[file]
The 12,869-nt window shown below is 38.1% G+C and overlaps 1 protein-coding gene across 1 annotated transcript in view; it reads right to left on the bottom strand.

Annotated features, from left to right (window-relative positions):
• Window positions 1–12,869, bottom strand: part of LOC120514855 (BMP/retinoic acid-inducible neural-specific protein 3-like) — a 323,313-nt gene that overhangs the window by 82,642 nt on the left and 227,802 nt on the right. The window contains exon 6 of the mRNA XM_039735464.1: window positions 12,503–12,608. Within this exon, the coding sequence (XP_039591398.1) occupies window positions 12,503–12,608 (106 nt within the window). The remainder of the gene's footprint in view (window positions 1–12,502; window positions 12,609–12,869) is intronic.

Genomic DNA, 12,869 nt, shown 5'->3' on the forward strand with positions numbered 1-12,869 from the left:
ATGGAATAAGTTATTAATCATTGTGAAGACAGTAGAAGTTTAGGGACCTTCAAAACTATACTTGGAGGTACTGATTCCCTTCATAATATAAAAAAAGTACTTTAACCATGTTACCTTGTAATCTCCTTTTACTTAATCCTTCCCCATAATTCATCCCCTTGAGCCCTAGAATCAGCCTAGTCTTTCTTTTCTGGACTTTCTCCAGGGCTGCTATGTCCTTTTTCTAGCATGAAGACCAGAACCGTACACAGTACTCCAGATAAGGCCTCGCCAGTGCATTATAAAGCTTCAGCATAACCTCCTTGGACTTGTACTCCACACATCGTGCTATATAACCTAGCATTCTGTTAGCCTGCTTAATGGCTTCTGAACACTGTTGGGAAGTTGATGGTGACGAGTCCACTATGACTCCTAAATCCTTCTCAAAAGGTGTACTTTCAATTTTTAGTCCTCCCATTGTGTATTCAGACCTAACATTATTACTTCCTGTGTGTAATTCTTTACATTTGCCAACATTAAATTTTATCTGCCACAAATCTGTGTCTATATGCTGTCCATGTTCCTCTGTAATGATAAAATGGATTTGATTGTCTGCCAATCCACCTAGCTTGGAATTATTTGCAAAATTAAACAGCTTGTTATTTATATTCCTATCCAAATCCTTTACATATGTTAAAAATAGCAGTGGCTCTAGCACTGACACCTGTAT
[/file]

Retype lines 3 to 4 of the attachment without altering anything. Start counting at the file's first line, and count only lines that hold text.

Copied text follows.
• Window positions 1–12,869, bottom strand: part of LOC120514855 (BMP/retinoic acid-inducible neural-specific protein 3-like) — a 323,313-nt gene that overhangs the window by 82,642 nt on the left and 227,802 nt on the right. The window contains exon 6 of the mRNA XM_039735464.1: window positions 12,503–12,608. Within this exon, the coding sequence (XP_039591398.1) occupies window positions 12,503–12,608 (106 nt within the window). The remainder of the gene's footprint in view (window positions 1–12,502; window positions 12,609–12,869) is intronic.

Genomic DNA, 12,869 nt, shown 5'->3' on the forward strand with positions numbered 1-12,869 from the left: